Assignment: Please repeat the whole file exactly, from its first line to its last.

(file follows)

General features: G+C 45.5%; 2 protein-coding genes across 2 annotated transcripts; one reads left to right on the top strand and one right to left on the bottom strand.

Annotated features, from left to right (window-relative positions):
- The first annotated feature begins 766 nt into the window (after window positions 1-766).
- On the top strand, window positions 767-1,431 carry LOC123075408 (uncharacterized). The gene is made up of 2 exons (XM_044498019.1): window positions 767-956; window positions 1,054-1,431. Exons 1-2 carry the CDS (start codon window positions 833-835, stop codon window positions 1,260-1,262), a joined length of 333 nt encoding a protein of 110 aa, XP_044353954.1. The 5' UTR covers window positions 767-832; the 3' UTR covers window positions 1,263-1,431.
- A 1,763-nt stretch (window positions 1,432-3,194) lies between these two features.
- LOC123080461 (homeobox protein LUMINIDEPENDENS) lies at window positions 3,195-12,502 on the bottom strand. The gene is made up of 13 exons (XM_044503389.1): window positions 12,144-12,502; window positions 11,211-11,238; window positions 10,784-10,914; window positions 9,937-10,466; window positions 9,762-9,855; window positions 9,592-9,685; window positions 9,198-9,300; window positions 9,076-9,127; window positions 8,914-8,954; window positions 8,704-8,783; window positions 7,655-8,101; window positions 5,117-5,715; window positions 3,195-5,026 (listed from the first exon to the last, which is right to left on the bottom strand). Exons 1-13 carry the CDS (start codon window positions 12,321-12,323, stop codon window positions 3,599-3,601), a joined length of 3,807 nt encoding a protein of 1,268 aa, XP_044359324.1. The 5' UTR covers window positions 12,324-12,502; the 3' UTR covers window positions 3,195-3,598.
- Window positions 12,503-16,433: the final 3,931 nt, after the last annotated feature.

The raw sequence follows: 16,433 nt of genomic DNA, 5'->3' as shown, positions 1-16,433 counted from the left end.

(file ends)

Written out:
General features: G+C 45.5%; 2 protein-coding genes across 2 annotated transcripts; one reads left to right on the top strand and one right to left on the bottom strand.

Annotated features, from left to right (window-relative positions):
- The first annotated feature begins 766 nt into the window (after window positions 1-766).
- On the top strand, window positions 767-1,431 carry LOC123075408 (uncharacterized). The gene is made up of 2 exons (XM_044498019.1): window positions 767-956; window positions 1,054-1,431. Exons 1-2 carry the CDS (start codon window positions 833-835, stop codon window positions 1,260-1,262), a joined length of 333 nt encoding a protein of 110 aa, XP_044353954.1. The 5' UTR covers window positions 767-832; the 3' UTR covers window positions 1,263-1,431.
- A 1,763-nt stretch (window positions 1,432-3,194) lies between these two features.
- LOC123080461 (homeobox protein LUMINIDEPENDENS) lies at window positions 3,195-12,502 on the bottom strand. The gene is made up of 13 exons (XM_044503389.1): window positions 12,144-12,502; window positions 11,211-11,238; window positions 10,784-10,914; window positions 9,937-10,466; window positions 9,762-9,855; window positions 9,592-9,685; window positions 9,198-9,300; window positions 9,076-9,127; window positions 8,914-8,954; window positions 8,704-8,783; window positions 7,655-8,101; window positions 5,117-5,715; window positions 3,195-5,026 (listed from the first exon to the last, which is right to left on the bottom strand). Exons 1-13 carry the CDS (start codon window positions 12,321-12,323, stop codon window positions 3,599-3,601), a joined length of 3,807 nt encoding a protein of 1,268 aa, XP_044359324.1. The 5' UTR covers window positions 12,324-12,502; the 3' UTR covers window positions 3,195-3,598.
- Window positions 12,503-16,433: the final 3,931 nt, after the last annotated feature.

The raw sequence follows: 16,433 nt of genomic DNA, 5'->3' as shown, positions 1-16,433 counted from the left end.